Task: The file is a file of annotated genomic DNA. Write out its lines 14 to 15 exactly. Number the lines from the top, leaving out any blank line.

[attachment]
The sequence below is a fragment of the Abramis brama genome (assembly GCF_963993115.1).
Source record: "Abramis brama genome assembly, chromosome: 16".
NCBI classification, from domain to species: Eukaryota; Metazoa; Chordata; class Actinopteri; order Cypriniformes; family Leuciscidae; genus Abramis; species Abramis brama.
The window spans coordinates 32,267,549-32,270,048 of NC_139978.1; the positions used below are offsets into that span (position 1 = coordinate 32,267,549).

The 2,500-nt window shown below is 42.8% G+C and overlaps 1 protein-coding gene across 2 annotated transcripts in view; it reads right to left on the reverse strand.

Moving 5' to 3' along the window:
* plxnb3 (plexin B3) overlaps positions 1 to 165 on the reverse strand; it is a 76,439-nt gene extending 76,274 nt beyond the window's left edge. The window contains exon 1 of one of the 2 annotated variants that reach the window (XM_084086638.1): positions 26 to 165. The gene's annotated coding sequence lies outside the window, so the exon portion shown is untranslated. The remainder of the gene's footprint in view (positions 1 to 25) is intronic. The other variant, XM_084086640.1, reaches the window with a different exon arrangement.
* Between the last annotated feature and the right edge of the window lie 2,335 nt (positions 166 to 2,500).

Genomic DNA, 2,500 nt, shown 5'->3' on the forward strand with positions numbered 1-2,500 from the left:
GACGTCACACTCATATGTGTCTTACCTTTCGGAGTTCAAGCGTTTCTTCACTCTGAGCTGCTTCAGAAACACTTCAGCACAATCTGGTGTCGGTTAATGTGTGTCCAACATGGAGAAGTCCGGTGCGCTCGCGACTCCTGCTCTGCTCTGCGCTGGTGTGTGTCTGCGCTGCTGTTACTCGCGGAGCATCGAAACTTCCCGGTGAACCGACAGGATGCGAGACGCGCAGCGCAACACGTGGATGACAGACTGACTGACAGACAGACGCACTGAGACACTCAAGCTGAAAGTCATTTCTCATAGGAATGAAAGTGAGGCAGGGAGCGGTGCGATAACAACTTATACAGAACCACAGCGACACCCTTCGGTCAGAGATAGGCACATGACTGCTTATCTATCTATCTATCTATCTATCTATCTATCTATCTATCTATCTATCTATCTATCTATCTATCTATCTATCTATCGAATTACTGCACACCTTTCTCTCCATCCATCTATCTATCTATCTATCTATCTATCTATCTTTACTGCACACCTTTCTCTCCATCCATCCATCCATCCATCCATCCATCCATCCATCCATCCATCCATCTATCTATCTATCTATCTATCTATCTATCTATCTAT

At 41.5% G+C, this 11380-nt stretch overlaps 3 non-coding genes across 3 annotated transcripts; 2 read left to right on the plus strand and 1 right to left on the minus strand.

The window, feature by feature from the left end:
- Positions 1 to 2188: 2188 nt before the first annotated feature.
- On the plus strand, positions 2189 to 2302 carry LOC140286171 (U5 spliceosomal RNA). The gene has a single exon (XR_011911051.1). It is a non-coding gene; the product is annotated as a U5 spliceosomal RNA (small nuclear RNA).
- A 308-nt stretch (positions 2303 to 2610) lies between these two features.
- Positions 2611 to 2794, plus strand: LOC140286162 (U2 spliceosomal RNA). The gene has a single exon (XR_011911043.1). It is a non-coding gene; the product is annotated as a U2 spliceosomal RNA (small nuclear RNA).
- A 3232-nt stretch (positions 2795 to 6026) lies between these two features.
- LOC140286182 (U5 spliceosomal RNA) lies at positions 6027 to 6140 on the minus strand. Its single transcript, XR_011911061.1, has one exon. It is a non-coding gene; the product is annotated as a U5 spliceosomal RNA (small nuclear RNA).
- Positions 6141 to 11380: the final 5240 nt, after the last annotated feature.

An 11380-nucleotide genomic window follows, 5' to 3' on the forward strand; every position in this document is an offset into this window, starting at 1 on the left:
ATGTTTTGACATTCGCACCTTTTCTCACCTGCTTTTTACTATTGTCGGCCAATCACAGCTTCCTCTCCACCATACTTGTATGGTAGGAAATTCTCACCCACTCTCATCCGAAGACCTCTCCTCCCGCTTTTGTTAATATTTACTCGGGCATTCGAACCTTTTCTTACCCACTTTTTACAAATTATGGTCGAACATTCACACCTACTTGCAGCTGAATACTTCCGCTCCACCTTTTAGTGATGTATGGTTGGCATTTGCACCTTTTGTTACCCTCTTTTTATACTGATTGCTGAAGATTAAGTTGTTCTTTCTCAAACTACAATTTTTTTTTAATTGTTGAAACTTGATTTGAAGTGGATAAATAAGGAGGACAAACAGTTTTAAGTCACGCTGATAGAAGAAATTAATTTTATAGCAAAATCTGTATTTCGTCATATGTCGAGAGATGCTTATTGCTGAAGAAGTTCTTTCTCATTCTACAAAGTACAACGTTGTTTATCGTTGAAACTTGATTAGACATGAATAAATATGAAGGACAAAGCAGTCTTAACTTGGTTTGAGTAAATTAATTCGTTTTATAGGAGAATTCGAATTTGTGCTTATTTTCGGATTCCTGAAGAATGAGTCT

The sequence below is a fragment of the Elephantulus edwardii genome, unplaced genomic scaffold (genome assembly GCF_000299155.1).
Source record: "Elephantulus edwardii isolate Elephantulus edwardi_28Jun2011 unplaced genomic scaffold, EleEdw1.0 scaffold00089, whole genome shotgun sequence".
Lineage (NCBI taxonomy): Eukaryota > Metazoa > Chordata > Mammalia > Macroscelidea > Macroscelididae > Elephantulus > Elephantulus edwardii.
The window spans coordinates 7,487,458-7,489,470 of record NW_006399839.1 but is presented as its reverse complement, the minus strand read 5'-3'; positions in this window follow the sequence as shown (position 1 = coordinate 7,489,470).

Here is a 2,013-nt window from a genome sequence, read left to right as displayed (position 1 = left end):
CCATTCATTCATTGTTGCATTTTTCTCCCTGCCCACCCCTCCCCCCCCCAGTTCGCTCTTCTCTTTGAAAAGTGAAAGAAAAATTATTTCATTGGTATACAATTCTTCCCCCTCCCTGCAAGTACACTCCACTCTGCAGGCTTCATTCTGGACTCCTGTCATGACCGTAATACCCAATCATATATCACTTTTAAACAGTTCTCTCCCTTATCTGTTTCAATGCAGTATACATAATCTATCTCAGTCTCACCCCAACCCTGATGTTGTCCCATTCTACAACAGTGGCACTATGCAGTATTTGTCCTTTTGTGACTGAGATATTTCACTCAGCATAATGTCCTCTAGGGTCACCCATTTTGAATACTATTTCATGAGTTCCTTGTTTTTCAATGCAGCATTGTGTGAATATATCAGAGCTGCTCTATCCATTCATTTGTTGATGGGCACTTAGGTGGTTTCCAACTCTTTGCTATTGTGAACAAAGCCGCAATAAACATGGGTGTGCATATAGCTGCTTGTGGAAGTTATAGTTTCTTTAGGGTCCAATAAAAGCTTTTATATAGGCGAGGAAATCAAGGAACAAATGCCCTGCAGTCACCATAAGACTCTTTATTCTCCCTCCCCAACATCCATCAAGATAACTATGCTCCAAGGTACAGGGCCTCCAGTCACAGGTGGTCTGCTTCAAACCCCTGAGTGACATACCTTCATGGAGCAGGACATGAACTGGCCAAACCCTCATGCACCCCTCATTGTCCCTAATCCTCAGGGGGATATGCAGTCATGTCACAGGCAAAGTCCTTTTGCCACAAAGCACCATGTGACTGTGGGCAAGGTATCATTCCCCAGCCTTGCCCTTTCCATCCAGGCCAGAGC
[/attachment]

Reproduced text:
- On the plus strand, positions 2189 to 2302 carry LOC140286171 (U5 spliceosomal RNA). The gene has a single exon (XR_011911051.1). It is a non-coding gene; the product is annotated as a U5 spliceosomal RNA (small nuclear RNA).
- A 308-nt stretch (positions 2303 to 2610) lies between these two features.